By: Debalina Ghoshal
In May this year, the Chinese Ministry of National Defense released its latest defense white paper, titled “Chinese Military Strategy.” The document underlines Beijing’s nuclear ambitions and strategy in the overall context of the preparation for military struggle (PMS), the basic military practice safeguarding peace, containing crises, and winning wars.
Nuclear force plays an integral part in Beijing’s military strategy and hence, the white paper did not miss out on an opportunity to highlight China’s nuclear force as a strategic cornerstone for safeguarding national sovereignty and security. The document stresses how the People’s Liberation Army Second Artillery Force (PLASAF) is placing emphasis on both conventional and nuclear missiles, even for precision long-range strikes.
The Chinese government maintains that it is developing capabilities to maintain strategic deterrence and carry out a nuclear counter-attack. With a ‘no-first use’ doctrine, the white paper identifies this retaliatory capability as ‘counter-attack’ rather than ‘second strike’ capability. This leaves less confusion in the minds of adversaries on China’s adherence to its ‘no-first use’ doctrine.
The white paper also affirms China’s continued stance on ‘no-first use’ of nuclear weapons and reiterates that it would not attack any non nuclear weapon state or nuclear weapons free zone with its nuclear weapons. This is distinct from its 2013 white paper, which made no reference to the ‘no-first use’ doctrine, leading many to wonder if Beijing was rethinking its policy.
The document also stresses China’s desire to keep its nuclear weapons at a minimum level but enough to maintain its national security. It clearly mentions Beijing’s unwillingness to enter into a nuclear arms race with any country. It also emphasizes that China will optimize its nuclear force structure, improving strategic early warning, command and control, missile penetration, rapid reaction, and survivability and protection capabilities, and deter other countries from using or threatening to use nuclear weapons against China.
China is already working on missile penetration aids and Chinese missiles could be fitted with decoys, chaffs, mylar balloons, and sub-munitions. China has also developed missiles flying at depressed and lofted trajectories, is working on multiple independently targetable re-entry vehicles (MIRVs) and maneuverable re-entry vehicles (MARVs) as penetration aids. Chinese engineers are attempting to overcome a hit-to-kill intercept by enclosing the ASBM warhead in a metallic shroud cooled by liquid nitrogen. This technology could even be conducive if the ballistic missile defense system (BMD) is in boost phase.
With a no-first use doctrine, the survivability of nuclear forces is crucial and it also enables it to follow the path of maintaining a minimum deterrent posture. Beijing has been working on the survivability of its nuclear forces, including replacing liquid fuelled missiles with solid ones, with only the DF-5 and DF-5A liquid fuel missiles left in its arsenal. It has also been working on mobile missile systems, developing dummy silos near silo-based missile sites, developing hard and deep tunnels, for example, in the Hebei Mountains. Such mountains are advantageous especially for liquid fuelled ICBMs since the preparation time for such liquid fuelled missiles is longer and hence, could be easily destroyed if stored in places which could be easily targeted.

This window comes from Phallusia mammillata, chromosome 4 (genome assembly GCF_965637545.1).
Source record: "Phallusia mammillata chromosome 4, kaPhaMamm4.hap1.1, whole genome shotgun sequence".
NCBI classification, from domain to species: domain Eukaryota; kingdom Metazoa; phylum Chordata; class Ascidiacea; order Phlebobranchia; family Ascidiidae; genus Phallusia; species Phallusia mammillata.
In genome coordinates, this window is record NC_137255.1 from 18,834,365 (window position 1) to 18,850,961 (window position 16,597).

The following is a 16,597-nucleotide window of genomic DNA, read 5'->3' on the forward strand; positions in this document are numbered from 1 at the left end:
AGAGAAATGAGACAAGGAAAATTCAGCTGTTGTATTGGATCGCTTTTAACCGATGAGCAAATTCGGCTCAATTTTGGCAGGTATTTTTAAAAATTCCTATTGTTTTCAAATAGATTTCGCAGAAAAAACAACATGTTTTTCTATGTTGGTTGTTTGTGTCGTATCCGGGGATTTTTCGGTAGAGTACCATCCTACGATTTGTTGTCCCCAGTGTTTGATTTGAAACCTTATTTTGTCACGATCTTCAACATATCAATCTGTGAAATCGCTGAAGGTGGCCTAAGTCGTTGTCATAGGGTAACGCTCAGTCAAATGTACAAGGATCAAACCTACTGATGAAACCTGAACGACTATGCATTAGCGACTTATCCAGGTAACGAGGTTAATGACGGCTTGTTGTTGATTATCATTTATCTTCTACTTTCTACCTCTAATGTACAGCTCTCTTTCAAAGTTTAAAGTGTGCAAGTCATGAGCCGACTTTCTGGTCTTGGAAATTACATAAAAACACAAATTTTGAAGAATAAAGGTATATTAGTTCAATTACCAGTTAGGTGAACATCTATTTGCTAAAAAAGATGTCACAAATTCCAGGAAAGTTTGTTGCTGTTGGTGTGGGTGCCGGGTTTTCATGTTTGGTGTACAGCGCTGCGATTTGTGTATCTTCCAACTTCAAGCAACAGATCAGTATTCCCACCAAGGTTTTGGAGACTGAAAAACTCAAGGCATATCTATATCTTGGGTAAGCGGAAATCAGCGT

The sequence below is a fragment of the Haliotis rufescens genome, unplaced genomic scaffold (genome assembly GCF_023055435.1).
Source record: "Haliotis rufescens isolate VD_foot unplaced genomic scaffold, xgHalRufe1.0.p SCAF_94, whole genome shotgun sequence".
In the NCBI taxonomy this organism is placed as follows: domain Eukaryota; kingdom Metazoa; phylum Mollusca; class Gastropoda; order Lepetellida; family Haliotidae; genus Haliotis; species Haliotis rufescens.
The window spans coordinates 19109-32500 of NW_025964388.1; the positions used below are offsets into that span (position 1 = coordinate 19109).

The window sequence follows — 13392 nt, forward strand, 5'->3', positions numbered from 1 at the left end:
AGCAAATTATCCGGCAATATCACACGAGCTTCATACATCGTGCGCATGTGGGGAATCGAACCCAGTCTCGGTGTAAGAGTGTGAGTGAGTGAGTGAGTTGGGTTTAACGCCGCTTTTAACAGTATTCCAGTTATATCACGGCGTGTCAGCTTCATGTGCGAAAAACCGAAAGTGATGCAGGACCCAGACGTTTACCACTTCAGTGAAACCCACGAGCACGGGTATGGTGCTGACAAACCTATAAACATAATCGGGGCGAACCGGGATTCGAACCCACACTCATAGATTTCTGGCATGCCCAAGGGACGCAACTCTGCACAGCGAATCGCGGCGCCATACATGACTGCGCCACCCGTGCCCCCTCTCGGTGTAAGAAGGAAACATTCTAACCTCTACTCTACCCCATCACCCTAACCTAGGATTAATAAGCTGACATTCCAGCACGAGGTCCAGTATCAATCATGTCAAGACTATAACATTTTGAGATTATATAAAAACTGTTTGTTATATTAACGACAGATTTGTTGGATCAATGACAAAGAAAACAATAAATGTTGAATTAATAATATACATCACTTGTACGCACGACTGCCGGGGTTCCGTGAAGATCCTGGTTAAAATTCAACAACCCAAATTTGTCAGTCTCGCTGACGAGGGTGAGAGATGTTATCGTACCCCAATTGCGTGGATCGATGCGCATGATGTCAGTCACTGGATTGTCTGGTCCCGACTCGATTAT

China’s sea-based nuclear deterrence also provides the best mode of survivability of its nuclear force. There is also a focus in the report on improvising China’s maritime capability and for this China’s sea based nuclear deterrent would remain crucial.
However, as a whole, the document makes no mention of the Anti Access Area Denial Strategy (A2/AD), a strategy to counter US military growth in the Asia Pacific region, also known as the Shashoujian Strategy.
While the document stresses the need to boost the Chinese air and missile defense capabilities, there is no mention of enemy ballistic missile defense systems, which negate China’s nuclear deterrent capability.
While the document highlights concerns over the US rebalancing strategy in the Asia Pacific region, it carefully left out concerns over the US ballistic missile defense systems in Taiwan and Japan. There is also no mention of nuclear arms control and nuclear disarmament as an objective in China’s long-term nuclear strategy.
At a time when analysts and practitioners of international security are apprehensive of China’s nuclear weapons and have suggested including it in nuclear arms control measures, the exclusion of any mention of control and disarmament leaves it unclear where the country really stands on the issue.
The document also makes no mention of anti ship ballistic missiles (AShBMs), something that would have been crucial for the rest of the world as Beijing is developing hypersonic glide vehicles (HGVs) which can be mounted atop these AShBMs and pose a serious threat to enemy aircraft carriers.
China is also believed to be concentrating on an early warning system to detect enemy nuclear capable ballistic missiles. This, along with missile and air defense systems, enables Beijing to not only detect incoming ballistic missiles but also to intercept them and launch a counter-strike.
Deep, protected underground tunnels along with the early warning system will only enhance China’s ability to absorb a first strike and retaliate, thereby strengthening Beijing’s ‘no-first use’ policy. Possessing a credible early warning system would also prevent China from mating its nuclear warheads with delivery systems during peacetime.
Debalina Ghoshal is a Research Associate with the Delhi Policy Group.